NASA’s ICON Satellite Begins Study of Ionosphere

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NASA’s Ionospheric Connection Explorer (ICON) satellite launched at 9:59 p.m. EDT Oct. 10 from the Kennedy Space Center.

Northrop Grumman successfully launched the Pegasus XL rocket carrying NASA’s Ionospheric Connection Explorer (ICON) satellite from Cape Canaveral Air Force Station on Oct. 10, 2019.
Northrop Grumman’s L-1011 Stargazer aircraft carrying the Pegasus XL rocket with NASA’s Ionospheric Connection Explorer (ICON) satellite. Courtesy of Northrop Grumman.
Now successfully located within the ionosphere, the satellite will study wind speeds, directions, and temperatures within the critical altitude zone between 90 and 300 km to gain a better picture of the weather patterns occurring within that space. The satellite aims to further the understanding of interactions between the region where Earth’s weather and space weather meet.

One of the central components of the satellite’s instrument package is the Michelson Interferometer for Global High-Resolution Thermospheric Imaging (MIGHTI), which was developed by the Naval Research Laboratory and Jenoptik, which built the imaging optics.

MIGHTI represents a significant advancement in Michelson interferometer design. Ordinarily, interferometers have a single mirror attached to an adjustable motorized bracket. The mirror is moved and a reading is taken; then the mirror is moved again and another reading is taken, and so on. Because the device will be launched into space on a rocket, the delicate moving interferometer parts have been replaced by fixed tilted gratings, resulting in a robust, monolithic element known as a Doppler Asymmetric Spatial Heterodyne (DASH) interferometer. In this design, each grating groove acts as a mirror, so the device can take measurements without the need for precision adjustment.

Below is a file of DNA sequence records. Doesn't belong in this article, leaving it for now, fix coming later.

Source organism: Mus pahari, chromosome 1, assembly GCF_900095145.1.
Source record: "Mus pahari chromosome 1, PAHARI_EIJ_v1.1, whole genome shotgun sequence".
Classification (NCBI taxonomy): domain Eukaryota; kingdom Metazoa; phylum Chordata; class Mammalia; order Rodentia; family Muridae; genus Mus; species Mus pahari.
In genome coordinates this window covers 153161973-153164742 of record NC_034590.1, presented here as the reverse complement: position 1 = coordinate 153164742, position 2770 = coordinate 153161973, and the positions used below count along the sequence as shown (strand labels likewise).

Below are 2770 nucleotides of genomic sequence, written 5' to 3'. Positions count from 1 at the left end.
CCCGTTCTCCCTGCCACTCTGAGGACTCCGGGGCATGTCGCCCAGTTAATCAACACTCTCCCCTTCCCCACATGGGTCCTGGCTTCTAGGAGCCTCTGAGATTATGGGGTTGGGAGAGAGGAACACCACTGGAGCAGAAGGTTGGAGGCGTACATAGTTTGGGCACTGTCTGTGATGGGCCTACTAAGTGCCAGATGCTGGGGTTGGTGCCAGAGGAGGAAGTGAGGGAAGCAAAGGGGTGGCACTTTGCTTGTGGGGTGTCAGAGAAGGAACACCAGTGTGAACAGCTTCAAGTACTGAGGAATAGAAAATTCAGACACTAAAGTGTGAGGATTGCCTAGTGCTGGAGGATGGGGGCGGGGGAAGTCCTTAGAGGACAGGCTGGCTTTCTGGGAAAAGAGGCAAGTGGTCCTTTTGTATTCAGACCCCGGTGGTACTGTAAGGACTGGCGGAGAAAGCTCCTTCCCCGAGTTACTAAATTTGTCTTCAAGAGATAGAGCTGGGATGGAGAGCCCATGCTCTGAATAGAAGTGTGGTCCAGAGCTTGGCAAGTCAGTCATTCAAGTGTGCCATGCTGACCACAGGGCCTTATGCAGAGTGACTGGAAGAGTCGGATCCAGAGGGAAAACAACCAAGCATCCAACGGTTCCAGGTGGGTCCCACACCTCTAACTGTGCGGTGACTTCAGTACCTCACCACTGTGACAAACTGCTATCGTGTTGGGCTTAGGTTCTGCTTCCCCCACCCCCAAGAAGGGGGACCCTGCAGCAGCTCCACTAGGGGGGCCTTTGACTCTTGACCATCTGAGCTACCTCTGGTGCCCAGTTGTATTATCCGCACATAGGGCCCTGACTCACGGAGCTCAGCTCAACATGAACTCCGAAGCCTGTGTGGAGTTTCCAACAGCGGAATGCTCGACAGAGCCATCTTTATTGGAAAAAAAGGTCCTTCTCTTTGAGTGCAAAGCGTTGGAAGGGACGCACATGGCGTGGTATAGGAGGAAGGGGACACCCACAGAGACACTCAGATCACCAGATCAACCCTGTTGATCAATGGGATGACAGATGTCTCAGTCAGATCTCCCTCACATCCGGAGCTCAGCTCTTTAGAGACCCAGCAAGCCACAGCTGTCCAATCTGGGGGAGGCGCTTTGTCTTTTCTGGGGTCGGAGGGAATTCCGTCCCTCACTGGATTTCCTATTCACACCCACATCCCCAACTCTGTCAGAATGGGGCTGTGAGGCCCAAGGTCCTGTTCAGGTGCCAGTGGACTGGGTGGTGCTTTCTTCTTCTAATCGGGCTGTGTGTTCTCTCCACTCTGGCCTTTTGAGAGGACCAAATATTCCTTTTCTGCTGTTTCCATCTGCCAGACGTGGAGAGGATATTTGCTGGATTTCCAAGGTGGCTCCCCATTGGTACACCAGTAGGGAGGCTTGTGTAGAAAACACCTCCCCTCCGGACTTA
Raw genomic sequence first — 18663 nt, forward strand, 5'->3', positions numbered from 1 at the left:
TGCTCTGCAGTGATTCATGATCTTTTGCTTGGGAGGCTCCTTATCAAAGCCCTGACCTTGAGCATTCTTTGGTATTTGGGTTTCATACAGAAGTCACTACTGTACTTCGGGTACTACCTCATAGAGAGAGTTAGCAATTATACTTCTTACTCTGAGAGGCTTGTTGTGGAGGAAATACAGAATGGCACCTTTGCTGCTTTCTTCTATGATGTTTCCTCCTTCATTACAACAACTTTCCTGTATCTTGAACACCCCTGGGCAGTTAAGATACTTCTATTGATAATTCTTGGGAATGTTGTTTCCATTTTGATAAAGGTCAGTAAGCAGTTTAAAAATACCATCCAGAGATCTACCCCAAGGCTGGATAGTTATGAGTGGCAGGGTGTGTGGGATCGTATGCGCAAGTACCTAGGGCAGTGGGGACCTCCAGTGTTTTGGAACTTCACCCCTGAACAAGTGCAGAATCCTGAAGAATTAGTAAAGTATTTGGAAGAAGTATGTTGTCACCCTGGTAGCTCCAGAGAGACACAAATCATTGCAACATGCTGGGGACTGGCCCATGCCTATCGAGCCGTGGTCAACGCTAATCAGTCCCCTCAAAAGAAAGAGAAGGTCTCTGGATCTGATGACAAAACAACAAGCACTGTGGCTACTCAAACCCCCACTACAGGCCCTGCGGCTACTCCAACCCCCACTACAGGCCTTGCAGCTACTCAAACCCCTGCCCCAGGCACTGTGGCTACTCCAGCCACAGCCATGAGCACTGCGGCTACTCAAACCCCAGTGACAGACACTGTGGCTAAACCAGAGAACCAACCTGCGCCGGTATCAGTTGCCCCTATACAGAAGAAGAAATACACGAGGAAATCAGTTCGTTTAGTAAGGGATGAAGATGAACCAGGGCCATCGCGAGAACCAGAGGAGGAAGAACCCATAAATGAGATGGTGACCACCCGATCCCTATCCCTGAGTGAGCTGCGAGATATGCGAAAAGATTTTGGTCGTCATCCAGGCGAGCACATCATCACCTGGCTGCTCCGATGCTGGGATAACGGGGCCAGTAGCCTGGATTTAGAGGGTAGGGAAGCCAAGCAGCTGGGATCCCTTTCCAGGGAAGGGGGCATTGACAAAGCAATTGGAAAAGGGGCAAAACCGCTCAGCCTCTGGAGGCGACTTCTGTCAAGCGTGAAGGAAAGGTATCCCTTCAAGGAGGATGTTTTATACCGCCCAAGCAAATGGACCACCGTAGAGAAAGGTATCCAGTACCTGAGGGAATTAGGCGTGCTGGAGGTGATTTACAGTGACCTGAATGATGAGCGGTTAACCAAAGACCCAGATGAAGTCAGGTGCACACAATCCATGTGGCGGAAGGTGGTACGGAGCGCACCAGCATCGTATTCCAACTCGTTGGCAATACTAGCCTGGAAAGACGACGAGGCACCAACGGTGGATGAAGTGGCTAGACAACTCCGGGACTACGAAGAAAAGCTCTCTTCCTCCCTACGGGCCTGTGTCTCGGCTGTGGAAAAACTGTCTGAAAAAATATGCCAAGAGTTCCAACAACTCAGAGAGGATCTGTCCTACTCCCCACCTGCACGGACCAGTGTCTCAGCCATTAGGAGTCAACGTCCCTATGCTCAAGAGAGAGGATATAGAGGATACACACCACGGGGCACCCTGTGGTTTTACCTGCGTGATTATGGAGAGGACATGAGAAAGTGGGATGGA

“Our initial data shows the spacecraft is in good health and performing as expected,” said Steve Krein of Northrop Grumman, vice president of civil and commercial satellites.

The satellite was attached to a Northrop Grumman Pegasus XL rocket aboard the company’s L-1011 Stargazer aircraft. Once the aircraft reached 39,000 feet, the rocket was dropped, with ignition occurring five seconds afterward.

NASA and Northrop Grumman originally targeted a 9:30 p.m. drop, but due to a loss of communication between ground teams at Cape Canaveral Air Force Station and the aircraft, the first drop attempt was bypassed.

“When your launch pad is moving at 500 to 600 miles per hour, things happen,” said Omar Baez, launch director in NASA’s Launch Services Program. “The first attempt got us because we lost positive communication with the aircraft and the ground, and our rule is to abort the flight and go back around and try it again. And we were able to execute it flawlessly.”

The ICON satellite will orbit Earth at a 27° inclination at an altitude of 575 km, placing it in position to observe the ionosphere around the equator, one of the most problematic areas for technology passing through.

For more about NASA’s ICON mission, visit

Published: October 2019
The gas of charged particles that begins approximately 50 km above the surface of the Earth and contains a sufficient quantity of electrons and ions to affect the propagation of radio waves.

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